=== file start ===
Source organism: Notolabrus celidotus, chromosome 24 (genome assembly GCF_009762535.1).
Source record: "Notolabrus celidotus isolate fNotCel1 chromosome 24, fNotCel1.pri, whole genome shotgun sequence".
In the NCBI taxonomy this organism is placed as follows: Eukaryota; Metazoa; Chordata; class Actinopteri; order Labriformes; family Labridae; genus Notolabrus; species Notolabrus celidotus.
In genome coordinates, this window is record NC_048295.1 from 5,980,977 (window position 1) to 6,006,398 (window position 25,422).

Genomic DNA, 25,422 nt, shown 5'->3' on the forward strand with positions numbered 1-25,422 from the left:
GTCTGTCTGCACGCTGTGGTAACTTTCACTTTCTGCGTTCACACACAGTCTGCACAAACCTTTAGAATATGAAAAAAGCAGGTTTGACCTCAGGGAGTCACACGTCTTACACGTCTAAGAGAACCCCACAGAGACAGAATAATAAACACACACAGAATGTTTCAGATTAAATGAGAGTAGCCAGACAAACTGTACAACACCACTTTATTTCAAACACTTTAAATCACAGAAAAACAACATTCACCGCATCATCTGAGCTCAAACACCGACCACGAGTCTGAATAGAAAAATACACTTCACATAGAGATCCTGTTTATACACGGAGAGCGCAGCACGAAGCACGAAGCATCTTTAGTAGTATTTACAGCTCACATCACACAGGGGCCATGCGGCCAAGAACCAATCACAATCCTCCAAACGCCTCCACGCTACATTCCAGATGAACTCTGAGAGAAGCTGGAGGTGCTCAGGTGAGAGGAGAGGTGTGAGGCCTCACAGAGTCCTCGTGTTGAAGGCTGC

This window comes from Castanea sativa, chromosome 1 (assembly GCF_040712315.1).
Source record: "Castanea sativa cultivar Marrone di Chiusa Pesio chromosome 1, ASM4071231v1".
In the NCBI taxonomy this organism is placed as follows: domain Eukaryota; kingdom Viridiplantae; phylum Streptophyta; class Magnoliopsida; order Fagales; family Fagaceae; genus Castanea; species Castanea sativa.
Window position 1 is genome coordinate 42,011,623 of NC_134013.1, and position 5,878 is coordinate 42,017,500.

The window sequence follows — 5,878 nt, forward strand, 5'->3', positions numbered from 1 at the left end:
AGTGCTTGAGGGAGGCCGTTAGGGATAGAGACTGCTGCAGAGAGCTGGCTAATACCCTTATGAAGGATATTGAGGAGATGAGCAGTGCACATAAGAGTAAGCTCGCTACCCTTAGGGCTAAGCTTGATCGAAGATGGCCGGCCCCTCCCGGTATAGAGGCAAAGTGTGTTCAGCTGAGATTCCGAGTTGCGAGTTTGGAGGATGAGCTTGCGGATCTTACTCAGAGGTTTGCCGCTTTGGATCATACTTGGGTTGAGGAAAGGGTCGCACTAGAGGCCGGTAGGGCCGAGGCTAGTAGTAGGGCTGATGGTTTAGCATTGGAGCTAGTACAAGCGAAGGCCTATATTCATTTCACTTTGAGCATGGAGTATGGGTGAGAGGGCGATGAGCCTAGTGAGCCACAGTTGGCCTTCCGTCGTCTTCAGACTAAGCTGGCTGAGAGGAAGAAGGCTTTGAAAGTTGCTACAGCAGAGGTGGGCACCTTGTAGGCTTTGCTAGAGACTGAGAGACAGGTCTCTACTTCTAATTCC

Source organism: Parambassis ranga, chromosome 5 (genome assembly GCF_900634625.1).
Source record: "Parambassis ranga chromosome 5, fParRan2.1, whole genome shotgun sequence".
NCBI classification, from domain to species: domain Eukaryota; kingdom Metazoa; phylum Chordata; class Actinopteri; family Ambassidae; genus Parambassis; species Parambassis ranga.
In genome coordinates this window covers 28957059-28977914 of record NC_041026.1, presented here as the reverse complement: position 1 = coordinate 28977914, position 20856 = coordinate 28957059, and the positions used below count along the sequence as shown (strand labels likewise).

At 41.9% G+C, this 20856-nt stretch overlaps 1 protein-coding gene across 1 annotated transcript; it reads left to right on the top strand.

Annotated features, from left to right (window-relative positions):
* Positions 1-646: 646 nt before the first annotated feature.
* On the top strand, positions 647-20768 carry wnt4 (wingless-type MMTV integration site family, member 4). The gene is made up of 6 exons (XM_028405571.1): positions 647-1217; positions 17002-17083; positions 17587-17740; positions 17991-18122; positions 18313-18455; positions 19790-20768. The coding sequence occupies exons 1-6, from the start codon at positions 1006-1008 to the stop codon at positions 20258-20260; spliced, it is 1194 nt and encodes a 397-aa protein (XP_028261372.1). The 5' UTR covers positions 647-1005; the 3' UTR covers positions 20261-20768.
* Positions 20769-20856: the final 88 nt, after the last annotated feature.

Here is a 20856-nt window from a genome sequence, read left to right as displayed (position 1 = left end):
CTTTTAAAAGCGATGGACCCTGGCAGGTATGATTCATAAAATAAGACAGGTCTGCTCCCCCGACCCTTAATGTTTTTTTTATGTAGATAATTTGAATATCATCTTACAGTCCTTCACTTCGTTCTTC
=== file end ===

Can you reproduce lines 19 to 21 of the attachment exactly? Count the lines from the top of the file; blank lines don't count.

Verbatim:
* Positions 1-646: 646 nt before the first annotated feature.
* On the top strand, positions 647-20768 carry wnt4 (wingless-type MMTV integration site family, member 4). The gene is made up of 6 exons (XM_028405571.1): positions 647-1217; positions 17002-17083; positions 17587-17740; positions 17991-18122; positions 18313-18455; positions 19790-20768. The coding sequence occupies exons 1-6, from the start codon at positions 1006-1008 to the stop codon at positions 20258-20260; spliced, it is 1194 nt and encodes a 397-aa protein (XP_028261372.1). The 5' UTR covers positions 647-1005; the 3' UTR covers positions 20261-20768.
* Positions 20769-20856: the final 88 nt, after the last annotated feature.